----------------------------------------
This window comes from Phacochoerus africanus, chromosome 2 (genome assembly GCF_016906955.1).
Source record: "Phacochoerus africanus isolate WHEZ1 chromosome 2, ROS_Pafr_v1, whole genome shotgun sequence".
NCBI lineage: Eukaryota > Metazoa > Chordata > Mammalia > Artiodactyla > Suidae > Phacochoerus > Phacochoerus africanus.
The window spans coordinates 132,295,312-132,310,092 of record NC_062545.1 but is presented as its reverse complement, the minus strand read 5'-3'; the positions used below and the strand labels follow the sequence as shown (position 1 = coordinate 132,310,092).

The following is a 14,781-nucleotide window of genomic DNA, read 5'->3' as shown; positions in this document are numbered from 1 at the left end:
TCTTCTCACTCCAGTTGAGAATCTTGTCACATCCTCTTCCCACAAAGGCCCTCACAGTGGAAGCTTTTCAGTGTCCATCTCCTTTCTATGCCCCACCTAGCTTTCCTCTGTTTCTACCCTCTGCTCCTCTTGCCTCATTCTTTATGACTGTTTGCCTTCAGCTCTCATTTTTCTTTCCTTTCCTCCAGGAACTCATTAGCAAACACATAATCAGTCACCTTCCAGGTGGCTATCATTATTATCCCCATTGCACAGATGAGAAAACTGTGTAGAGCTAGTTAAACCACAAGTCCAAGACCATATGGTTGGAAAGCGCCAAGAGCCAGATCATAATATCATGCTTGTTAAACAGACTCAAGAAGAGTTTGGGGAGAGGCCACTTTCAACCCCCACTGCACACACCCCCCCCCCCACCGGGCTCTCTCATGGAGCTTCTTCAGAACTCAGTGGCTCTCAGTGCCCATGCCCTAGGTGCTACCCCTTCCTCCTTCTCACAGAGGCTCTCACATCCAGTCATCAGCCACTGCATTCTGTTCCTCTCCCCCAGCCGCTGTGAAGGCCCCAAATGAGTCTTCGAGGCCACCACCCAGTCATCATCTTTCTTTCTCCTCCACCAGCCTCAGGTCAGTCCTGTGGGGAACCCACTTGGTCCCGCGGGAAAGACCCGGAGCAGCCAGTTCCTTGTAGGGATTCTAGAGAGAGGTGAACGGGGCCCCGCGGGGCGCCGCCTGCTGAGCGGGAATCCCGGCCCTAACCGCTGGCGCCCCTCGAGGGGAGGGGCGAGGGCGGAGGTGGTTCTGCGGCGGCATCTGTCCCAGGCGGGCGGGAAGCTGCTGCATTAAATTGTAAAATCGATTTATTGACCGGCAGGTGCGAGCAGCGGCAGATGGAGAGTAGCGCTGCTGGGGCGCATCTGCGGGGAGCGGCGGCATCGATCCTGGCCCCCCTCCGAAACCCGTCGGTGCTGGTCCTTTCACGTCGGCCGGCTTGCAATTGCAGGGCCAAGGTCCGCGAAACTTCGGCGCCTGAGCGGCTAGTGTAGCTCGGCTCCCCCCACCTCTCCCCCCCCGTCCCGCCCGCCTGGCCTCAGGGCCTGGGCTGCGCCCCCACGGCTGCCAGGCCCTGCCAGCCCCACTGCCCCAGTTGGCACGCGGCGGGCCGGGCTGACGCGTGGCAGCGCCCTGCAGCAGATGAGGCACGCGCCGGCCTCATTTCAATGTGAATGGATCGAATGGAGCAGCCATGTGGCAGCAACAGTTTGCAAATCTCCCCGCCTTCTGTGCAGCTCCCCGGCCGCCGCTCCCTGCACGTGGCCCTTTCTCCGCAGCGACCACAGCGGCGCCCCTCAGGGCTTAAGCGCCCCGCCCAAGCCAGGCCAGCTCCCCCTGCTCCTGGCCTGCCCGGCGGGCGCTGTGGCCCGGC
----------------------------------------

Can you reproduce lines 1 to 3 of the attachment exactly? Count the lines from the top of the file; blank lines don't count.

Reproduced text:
This window comes from Phacochoerus africanus, chromosome 2 (genome assembly GCF_016906955.1).
Source record: "Phacochoerus africanus isolate WHEZ1 chromosome 2, ROS_Pafr_v1, whole genome shotgun sequence".
NCBI lineage: Eukaryota > Metazoa > Chordata > Mammalia > Artiodactyla > Suidae > Phacochoerus > Phacochoerus africanus.